Published On: Tue, Sep 26th, 2017

Post-Hurricane Irma Interview: “Sophia Kelly”

Sophia Kelly - Manager The CliffCUPECOY — Unless you want to be heroic, self-preservation is a natural instinct of the human being in any disastrous situation, but that depends on the area of responsibility of the individual in question. In this case Sophia Kelly, Property Manager of The Cliff, can take the credit for preventing what could have been a calamity the morning Hurricane Irma touched down on St Maarten.

Kelly who is originally from St. Kitts has held that position for the past six years and has been residing here for double that amount years. “This is my home” she started out by saying when she agreed to speak with our reporter a few days after the storm.

Property Manager at The Cliff, Sophia Kelly, recounts her personal experiences during Hurricane Irma

The 8th floor, beach front condo has been a home away from home for almost 120 students attending the American University of the Caribbean, AUC. In the days leading up to the arrival of Irma whose wind speed projections were fluctuating, Kelly and the rest of her management team were already in prep mode.

“From as early as the Tuesday, we boarded up everything possible and to us, we thought we did the best that we could considering the short notice. At the time we had between 100 to 120 persons in the building,” she said.

As a measure of precaution, Kelly was instrumental in getting the occupants to assemble in one spot for an emergency briefing in the lobby. “While there, they were told the location of the safe zones and where to hide if they experienced difficulties.”

According to Kelly, the emergency tips she issued was her way of helping to reduce possible serious injuries of even death. But even she was not prepared for what she saw when she took a chance to survey the damaged to the entire structure at the first light of day.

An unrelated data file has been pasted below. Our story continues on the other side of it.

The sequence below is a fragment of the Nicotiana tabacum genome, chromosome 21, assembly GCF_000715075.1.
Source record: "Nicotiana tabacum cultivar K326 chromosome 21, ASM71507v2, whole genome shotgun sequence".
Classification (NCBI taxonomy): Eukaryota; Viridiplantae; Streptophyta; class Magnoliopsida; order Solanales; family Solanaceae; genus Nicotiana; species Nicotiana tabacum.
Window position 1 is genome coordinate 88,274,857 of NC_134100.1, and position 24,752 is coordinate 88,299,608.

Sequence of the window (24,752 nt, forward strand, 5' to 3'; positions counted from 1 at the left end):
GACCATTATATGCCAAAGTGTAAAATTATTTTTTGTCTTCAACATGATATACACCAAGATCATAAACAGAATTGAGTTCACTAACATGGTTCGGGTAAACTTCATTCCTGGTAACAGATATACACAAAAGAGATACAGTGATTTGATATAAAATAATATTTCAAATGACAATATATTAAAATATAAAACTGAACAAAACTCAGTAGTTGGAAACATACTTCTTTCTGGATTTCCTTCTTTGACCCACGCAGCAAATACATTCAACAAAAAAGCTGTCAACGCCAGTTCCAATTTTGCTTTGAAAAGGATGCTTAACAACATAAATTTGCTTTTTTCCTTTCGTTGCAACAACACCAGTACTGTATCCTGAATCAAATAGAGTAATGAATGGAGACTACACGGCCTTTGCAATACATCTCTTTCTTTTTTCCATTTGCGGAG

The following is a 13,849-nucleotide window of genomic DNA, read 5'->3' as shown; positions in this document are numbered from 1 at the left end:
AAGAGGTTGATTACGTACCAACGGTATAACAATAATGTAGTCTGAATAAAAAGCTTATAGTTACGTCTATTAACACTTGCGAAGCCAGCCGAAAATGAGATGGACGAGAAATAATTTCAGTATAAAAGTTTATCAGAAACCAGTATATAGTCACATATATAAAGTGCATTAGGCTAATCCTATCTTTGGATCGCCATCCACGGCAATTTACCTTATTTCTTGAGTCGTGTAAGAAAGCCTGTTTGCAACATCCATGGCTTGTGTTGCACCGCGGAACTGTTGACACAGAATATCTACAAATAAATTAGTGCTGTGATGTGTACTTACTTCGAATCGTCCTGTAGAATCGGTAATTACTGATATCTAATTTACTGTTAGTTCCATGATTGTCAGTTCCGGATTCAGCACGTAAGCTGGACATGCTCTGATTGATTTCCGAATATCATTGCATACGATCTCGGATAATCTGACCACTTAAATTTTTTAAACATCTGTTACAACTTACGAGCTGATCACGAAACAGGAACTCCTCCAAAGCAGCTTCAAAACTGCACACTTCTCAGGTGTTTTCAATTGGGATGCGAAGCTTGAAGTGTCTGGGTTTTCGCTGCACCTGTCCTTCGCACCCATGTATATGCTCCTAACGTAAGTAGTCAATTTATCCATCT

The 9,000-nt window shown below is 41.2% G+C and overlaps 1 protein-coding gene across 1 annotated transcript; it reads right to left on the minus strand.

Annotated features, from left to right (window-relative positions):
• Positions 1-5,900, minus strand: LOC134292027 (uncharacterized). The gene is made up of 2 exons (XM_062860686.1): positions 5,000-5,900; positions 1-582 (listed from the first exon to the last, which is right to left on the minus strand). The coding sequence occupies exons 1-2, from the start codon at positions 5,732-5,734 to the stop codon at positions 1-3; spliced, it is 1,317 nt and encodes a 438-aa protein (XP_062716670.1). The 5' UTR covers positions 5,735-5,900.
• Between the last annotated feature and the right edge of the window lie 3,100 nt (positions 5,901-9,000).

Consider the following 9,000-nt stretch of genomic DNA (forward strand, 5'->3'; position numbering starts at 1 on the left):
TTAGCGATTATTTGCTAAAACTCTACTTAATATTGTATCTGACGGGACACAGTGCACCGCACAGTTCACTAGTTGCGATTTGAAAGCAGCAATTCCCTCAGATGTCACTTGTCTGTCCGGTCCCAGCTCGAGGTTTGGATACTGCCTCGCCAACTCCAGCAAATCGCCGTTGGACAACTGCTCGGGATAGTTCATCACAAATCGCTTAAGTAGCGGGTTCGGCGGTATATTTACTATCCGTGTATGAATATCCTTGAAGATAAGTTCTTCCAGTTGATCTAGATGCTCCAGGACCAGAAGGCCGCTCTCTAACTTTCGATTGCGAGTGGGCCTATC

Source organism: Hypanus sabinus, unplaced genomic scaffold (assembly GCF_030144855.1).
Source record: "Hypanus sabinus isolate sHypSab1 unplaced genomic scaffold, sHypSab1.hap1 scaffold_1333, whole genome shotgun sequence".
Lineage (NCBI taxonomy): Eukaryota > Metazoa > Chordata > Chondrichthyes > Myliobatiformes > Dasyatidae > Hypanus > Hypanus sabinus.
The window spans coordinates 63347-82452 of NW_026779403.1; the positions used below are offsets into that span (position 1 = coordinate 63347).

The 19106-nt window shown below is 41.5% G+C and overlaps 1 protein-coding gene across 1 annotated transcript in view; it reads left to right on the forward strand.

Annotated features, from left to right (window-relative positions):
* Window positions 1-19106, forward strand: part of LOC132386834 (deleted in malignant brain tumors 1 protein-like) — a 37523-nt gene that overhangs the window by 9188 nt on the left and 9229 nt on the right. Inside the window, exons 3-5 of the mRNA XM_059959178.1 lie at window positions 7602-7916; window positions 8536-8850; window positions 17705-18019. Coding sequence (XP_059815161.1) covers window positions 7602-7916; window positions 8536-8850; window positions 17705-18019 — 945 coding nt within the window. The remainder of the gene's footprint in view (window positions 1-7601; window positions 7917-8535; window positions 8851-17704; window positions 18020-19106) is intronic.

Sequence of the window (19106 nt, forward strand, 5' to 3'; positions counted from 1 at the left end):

One injury reported after Irma damaged The Cliff

“After seeing what Irma did in the 71 units, if I did not issue the caution, I am sure they would have had many deaths considering the extensive damage. We were lucky because the only person that had to be treated was a 13 year old was cut by flying glass and had to get 40 stitches in her arm.

People actually came here through friends, they left their homes and came here for protection. Most of them stayed in either of the two the underground parking lot which had adequate parking and was by far the safest place to stay for almost 18 hours,” she added.

Like a captain of a ship, Kelly made sure that everyone in the building was in a safe place before she and her dog found a spot in the basement. Strange enough, her dog responded to her every command, but the adults did not.

“As soon as the eye of the storm passed, some people were already walking out and I had to tell them that the worse was not over, we still had another few hours to go. At that point I had to ensure that everybody was calm and urged them not to try to venture outside the safe zones.”

A quick look at the damages to the interior of the building revealed stairwells that were completely blocked, doors jammed from the inside, ceilings beyond repairs, sliding doors dislodged along with a variety of household items in disarray.

According to Kelly, no one was allowed to remain in their units during the passing of the storm, this was my 6th major storm and I knew what to do so I knew when it was safe to even look outside,” she pointed out.

Realizing that electricity and water was no longer accessible, the occupants were advised to seek shelter at the AUC emergency shelter, which was a short distance away. Next on her agenda was to evaluate, salvage and restore what was possible. That exercise however was not possible until the following day when a backup generator was put in place. “Both of our generators were struck by debris and our air-condition units were not working.”

The first few days after Irma, survival was the key for Kelly, her support staff and the members of the security detail. “We had to cook on coal pots and stones for about four days, now that we have lights we are able to see the damage to the interior. But we can only put back lights into some of the units, we have water to last us for about two months.”

Looking at the long term, Kelly said that the entire building has to be re-engineered from the frame work and she estimates that the restoration will take between two to three years.

The Cliff

Photo caption: Condomium complex The Cliff in Cupecoy, damaged inside and out. Photo by TODAY photo journalist, Milton Pieters.